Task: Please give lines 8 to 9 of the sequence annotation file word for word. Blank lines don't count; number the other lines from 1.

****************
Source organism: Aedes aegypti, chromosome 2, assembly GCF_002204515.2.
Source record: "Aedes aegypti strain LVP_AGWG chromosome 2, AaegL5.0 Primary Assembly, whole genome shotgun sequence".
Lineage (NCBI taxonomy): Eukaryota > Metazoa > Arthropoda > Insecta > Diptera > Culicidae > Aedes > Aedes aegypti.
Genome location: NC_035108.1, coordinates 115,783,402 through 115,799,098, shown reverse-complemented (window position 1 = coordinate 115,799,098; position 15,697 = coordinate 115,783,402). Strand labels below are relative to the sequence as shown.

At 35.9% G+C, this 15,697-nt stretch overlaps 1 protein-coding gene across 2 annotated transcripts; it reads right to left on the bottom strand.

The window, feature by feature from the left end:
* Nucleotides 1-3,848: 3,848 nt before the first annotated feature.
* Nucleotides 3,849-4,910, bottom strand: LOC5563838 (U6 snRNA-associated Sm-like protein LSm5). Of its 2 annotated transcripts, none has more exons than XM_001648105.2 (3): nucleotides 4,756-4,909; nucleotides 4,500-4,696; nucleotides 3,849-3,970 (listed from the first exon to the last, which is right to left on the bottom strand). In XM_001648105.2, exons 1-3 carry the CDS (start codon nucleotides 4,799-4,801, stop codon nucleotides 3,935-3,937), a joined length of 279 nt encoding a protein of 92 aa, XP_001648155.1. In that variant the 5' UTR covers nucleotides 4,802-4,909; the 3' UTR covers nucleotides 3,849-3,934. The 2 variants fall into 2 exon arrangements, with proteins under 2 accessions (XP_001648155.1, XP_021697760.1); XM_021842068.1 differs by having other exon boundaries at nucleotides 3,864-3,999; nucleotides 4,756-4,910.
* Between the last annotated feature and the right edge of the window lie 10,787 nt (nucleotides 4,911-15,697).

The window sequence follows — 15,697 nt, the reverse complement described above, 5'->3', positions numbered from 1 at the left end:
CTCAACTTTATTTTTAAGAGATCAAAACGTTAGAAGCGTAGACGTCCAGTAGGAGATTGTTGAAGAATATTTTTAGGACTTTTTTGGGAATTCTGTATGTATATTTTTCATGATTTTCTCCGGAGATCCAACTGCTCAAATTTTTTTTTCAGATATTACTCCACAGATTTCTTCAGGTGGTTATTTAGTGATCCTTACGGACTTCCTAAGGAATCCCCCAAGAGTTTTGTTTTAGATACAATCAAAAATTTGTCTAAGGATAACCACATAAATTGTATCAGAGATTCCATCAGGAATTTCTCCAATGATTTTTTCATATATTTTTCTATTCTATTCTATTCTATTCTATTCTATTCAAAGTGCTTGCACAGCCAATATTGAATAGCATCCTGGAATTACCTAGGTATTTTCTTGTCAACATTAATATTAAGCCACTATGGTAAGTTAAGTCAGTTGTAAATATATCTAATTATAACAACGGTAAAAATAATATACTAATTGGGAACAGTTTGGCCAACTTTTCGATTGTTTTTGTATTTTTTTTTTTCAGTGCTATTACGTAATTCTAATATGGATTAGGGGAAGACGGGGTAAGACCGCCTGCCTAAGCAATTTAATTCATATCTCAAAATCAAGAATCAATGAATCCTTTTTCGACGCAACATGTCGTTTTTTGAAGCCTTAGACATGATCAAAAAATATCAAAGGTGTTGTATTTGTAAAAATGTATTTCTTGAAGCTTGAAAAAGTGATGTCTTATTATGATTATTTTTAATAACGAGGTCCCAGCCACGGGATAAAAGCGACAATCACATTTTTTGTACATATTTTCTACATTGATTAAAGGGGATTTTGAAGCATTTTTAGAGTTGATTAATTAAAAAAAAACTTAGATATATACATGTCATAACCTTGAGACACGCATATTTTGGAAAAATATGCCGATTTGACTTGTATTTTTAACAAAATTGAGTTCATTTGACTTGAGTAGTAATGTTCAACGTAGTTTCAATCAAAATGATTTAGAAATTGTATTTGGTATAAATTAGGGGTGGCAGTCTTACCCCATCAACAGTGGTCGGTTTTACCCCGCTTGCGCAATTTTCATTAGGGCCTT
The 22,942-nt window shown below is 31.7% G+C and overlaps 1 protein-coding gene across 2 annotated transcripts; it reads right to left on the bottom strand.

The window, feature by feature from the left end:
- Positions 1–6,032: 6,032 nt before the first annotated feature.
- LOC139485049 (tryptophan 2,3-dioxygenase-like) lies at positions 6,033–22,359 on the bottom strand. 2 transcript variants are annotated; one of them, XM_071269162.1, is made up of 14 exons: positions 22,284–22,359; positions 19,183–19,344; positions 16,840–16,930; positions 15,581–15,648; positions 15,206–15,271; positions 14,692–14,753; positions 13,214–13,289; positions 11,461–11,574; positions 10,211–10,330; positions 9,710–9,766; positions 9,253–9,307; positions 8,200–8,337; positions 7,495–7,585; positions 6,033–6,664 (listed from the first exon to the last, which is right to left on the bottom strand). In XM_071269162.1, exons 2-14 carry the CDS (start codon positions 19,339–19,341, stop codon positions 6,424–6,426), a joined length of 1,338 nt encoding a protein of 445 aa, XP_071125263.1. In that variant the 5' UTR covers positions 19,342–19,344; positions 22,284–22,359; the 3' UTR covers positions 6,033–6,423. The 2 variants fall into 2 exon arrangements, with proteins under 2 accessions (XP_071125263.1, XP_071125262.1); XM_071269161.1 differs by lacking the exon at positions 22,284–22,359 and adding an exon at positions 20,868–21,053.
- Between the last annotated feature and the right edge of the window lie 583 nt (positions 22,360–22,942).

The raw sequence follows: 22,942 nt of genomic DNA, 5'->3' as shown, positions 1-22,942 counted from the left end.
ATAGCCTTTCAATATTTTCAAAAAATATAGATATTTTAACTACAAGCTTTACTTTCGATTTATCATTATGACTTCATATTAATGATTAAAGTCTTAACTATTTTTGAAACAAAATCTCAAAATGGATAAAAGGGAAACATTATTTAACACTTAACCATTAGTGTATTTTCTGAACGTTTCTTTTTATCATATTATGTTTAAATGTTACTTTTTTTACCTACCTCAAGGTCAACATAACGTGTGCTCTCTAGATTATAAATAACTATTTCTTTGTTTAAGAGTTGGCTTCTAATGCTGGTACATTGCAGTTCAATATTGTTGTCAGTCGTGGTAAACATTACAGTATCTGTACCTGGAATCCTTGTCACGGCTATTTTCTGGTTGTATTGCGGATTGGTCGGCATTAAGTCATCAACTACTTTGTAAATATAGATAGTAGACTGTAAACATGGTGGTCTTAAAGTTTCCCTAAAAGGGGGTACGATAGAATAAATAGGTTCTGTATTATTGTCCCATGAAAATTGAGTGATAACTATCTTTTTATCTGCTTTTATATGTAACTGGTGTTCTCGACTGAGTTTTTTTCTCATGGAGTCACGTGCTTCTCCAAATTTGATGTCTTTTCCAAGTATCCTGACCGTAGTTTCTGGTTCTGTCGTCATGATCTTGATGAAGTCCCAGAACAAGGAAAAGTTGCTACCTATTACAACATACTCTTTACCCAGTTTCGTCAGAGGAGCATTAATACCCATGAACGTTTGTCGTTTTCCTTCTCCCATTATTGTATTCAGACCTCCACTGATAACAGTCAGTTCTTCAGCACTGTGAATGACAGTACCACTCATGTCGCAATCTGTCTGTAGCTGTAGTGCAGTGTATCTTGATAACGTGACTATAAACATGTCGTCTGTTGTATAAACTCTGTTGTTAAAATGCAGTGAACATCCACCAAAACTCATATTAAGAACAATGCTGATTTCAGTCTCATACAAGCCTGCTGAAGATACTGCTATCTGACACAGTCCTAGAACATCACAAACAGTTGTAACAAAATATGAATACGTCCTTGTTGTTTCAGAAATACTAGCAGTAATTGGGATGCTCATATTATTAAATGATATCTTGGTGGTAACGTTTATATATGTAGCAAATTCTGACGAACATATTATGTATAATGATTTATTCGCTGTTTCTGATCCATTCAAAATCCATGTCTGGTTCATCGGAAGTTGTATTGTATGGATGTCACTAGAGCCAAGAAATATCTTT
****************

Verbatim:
* Nucleotides 3,849-4,910, bottom strand: LOC5563838 (U6 snRNA-associated Sm-like protein LSm5). Of its 2 annotated transcripts, none has more exons than XM_001648105.2 (3): nucleotides 4,756-4,909; nucleotides 4,500-4,696; nucleotides 3,849-3,970 (listed from the first exon to the last, which is right to left on the bottom strand). In XM_001648105.2, exons 1-3 carry the CDS (start codon nucleotides 4,799-4,801, stop codon nucleotides 3,935-3,937), a joined length of 279 nt encoding a protein of 92 aa, XP_001648155.1. In that variant the 5' UTR covers nucleotides 4,802-4,909; the 3' UTR covers nucleotides 3,849-3,934. The 2 variants fall into 2 exon arrangements, with proteins under 2 accessions (XP_001648155.1, XP_021697760.1); XM_021842068.1 differs by having other exon boundaries at nucleotides 3,864-3,999; nucleotides 4,756-4,910.
* Between the last annotated feature and the right edge of the window lie 10,787 nt (nucleotides 4,911-15,697).